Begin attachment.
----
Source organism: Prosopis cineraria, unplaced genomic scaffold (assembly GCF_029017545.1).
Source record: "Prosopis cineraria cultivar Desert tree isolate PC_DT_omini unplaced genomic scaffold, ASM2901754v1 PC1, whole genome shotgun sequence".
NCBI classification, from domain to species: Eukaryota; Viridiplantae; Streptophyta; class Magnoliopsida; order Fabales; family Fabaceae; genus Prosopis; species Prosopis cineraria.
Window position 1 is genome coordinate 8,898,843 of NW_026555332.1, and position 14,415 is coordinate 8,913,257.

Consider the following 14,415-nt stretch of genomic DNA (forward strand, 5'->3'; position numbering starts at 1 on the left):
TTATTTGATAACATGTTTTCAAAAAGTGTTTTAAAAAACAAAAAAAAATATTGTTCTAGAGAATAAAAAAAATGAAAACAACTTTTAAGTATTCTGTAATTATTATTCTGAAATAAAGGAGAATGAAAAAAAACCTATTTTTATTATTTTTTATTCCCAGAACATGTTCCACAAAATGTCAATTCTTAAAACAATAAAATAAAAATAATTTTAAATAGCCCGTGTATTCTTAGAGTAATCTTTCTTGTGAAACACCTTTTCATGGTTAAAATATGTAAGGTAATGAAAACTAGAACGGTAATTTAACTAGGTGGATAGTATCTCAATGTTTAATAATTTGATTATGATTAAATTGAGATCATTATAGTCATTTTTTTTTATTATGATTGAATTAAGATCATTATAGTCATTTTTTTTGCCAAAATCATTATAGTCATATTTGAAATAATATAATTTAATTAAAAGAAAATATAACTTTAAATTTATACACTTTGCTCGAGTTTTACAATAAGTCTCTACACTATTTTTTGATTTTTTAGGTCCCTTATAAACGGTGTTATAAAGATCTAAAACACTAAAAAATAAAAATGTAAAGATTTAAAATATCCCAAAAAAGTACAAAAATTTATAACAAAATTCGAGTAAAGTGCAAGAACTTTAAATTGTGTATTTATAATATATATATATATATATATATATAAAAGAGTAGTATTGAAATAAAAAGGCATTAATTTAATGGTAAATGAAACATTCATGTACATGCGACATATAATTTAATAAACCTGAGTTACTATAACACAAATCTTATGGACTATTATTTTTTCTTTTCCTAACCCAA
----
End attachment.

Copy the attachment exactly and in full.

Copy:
Source organism: Prosopis cineraria, unplaced genomic scaffold (assembly GCF_029017545.1).
Source record: "Prosopis cineraria cultivar Desert tree isolate PC_DT_omini unplaced genomic scaffold, ASM2901754v1 PC1, whole genome shotgun sequence".
NCBI classification, from domain to species: Eukaryota; Viridiplantae; Streptophyta; class Magnoliopsida; order Fabales; family Fabaceae; genus Prosopis; species Prosopis cineraria.
Window position 1 is genome coordinate 8,898,843 of NW_026555332.1, and position 14,415 is coordinate 8,913,257.

Consider the following 14,415-nt stretch of genomic DNA (forward strand, 5'->3'; position numbering starts at 1 on the left):
TTATTTGATAACATGTTTTCAAAAAGTGTTTTAAAAAACAAAAAAAAATATTGTTCTAGAGAATAAAAAAAATGAAAACAACTTTTAAGTATTCTGTAATTATTATTCTGAAATAAAGGAGAATGAAAAAAAACCTATTTTTATTATTTTTTATTCCCAGAACATGTTCCACAAAATGTCAATTCTTAAAACAATAAAATAAAAATAATTTTAAATAGCCCGTGTATTCTTAGAGTAATCTTTCTTGTGAAACACCTTTTCATGGTTAAAATATGTAAGGTAATGAAAACTAGAACGGTAATTTAACTAGGTGGATAGTATCTCAATGTTTAATAATTTGATTATGATTAAATTGAGATCATTATAGTCATTTTTTTTTATTATGATTGAATTAAGATCATTATAGTCATTTTTTTTGCCAAAATCATTATAGTCATATTTGAAATAATATAATTTAATTAAAAGAAAATATAACTTTAAATTTATACACTTTGCTCGAGTTTTACAATAAGTCTCTACACTATTTTTTGATTTTTTAGGTCCCTTATAAACGGTGTTATAAAGATCTAAAACACTAAAAAATAAAAATGTAAAGATTTAAAATATCCCAAAAAAGTACAAAAATTTATAACAAAATTCGAGTAAAGTGCAAGAACTTTAAATTGTGTATTTATAATATATATATATATATATATATATAAAAGAGTAGTATTGAAATAAAAAGGCATTAATTTAATGGTAAATGAAACATTCATGTACATGCGACATATAATTTAATAAACCTGAGTTACTATAACACAAATCTTATGGACTATTATTTTTTCTTTTCCTAACCCAA